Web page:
In the nomadic tradition they’d been practicing for years, Peppiatt and Aylesworth returned to working on specials for Frank Sinatra, Judy Garland and Groucho Marx among others. Just as they’d made the transition from writer to performer while working in Canada years earlier, the time soon came for another role change. Jonathan Winters, the noted comedian and monologist, hadn’t had his own television show since the late 50’s. His crazy brand of humor, a heady mix of the absurd and the intellectual, certainly wasn’t for everyone. His fans were devoted in their praise of his unpredictable antics, perhaps displayed best through his LP’s. But his detractors–and there were many–found him more confusing than funny. In 1967, CBS gambled on Winters and recruited Peppiatt and Aylesworth to guide the ship. Only this time, their services as writers weren’t needed. For the first time in their career together, the duo would be producing. They hoped for the best and tried to introduce Winters to a mass audience, but in the end their efforts proved unsuccessful.

Mike Dann, then-president of CBS’ entertainment division, flew to Los Angeles from New York to deliver a somber message. The plug was being pulled. In his memoir about the show, The Corn Was Green, published just months before his death this year, Aylesworth recalls the conversation with Dann that changed everything. “It’s not that it isn’t a good show, fellas,” Dann said. “We’re very happy with what you’ve done with it. The problem is that Jonathan is just too special for a mass audience.” This revelation was nothing new. Praising their work and tenacity, Dann closed one door and opened another. “Instead of working for other people all the time, why don’t you create a show of your own?” It wasn’t as if the idea hadn’t crossed their minds. “If you can come up with a good idea, I’d be happy to give it a shot. I’ll be in town for the next two weeks. Think about it.”

The stage was set.


With a golden opportunity to finally do something of their own making, Peppiatt and Aylesworth, working with their manager, Bernie Brillstein, began to lay the groundwork for what would eventually become Hee Haw. Country music was selling better than ever and non-variety shows like Green Acres and The Beverly Hillbillies were performing well in the ratings. When the time came to pitch the idea to Dann and others at CBS, the response was generally positive, but mostly in the abstract. There was no good time slot for such a show in the current lineup. Not to mention the fact that a movie star was waiting in the wings. None other than Doris Day was making her move to television and she was in need of producers. No longer interested in working on yet another show built around one person, Peppiatt and Aylesworth passed.

In the late 60’s, few television programs were as controversial as The Smothers Brothers Comedy Hour. Openly and vocally opposed to the war in Vietnam, the brothers, Tommy in particular, had been making the brass at CBS nervous for quite some time. A battle ensued over what should and shouldn’t be censored. The network requested pre-screening of all Smothers Brothers shows in order to vet what they deemed “inappropriate.” The brothers resisted. On April 4, 1969, the show was abruptly cancelled. In need of a quick summer replacement, all eyes turned to Hee Haw. Not only was it ready to go, there was little danger of any further controversy.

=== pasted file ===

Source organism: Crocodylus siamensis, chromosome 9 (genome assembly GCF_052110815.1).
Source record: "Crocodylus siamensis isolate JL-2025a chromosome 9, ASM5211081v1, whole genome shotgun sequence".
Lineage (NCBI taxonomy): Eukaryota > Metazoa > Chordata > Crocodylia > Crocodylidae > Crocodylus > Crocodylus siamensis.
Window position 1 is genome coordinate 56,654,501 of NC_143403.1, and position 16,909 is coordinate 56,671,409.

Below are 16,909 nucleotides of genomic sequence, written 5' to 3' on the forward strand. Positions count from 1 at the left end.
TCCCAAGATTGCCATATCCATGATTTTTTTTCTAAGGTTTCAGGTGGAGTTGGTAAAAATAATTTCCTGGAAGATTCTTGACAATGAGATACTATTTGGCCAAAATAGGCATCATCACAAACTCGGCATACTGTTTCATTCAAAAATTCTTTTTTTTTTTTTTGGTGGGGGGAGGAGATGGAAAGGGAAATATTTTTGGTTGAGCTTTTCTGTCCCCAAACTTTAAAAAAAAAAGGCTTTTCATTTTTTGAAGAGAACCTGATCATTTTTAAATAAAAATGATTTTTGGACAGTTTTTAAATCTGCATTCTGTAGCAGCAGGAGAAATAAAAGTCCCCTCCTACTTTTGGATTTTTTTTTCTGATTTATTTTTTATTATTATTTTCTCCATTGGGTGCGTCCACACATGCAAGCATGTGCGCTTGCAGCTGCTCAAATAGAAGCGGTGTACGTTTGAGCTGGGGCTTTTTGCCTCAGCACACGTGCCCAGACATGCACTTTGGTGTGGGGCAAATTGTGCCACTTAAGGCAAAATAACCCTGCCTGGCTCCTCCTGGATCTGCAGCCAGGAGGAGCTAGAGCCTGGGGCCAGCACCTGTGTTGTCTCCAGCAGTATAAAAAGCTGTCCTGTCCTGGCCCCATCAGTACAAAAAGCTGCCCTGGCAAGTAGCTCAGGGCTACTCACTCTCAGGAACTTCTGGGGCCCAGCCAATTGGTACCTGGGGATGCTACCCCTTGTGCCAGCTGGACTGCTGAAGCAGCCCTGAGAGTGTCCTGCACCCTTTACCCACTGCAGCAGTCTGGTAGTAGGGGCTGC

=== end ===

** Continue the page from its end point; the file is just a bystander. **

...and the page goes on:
“The first thing you need to know,” says Sam Lovullo, associate producer of Hee Haw. “Roy and Buck got along.”

Rumors swirled that Clark and Owens, representing the comedic and musical parts of the show, feuded and were never close. Lovullo is also quick to point out that Hee Hawwas not a replacement for The Smothers Brothers Comedy Hour. “We weren’t replacing the Smothers. We were actually replacing Glen Campbell’s show, which aired in the summer when the Smothers were off.” The first episode of Hee Haw made its CBS debut on June 15, 1969. Guests for the first show were Loretta Lynn and Charley Pride. The media’s response to the show wasn’t entirely welcoming in those early days.

We were criticized an awful lot,” says Lovullo. “Those first couple of episodes, (the media) really picked on it.” Proving true the old adage that there is no such thing as bad publicity, this piling up only helped the show. “This helped, because people wanted to find out how bad (the show) really was.” Lovullo is both adamant and tickled as he reflects on this time. “Turns out, some people actually liked us.”

Country music, though quite popular and growing more so by the year, didn’t have a great amount of exposure on national network television. While Hee Haw was in its infancy, Johnny Cash was starting his own show over on ABC. Though it certainly had many country elements, including Cash himself, The Johnny Cash Show was more of the moment, featuring the likes of Bob Dylan, Kris Kristofferson and Neil Young. In some circles within the country music establishment, Hee Haw was viewed as a mockery.

“I’m embarrassed to say this,” says Lovullo. “But some of the biggest names wouldn’t appear on the show. They just didn’t want to wear straw hats and overalls.” There’s no arguing that the show didn’t try to take itself too seriously. This lack of pretense, this unwillingness to comment on the topics of the day, made Hee Haw an escape of sorts in a turbulent time. Every week, viewers across the country could take an hour-long trip to “Kornfield Kounty”, the imaginary setting of the show. Sam Lovullo readily acknowledges the conscious attempt to create something borderline fantastical. “We made it a cartoon show. It wasn’t the real world.”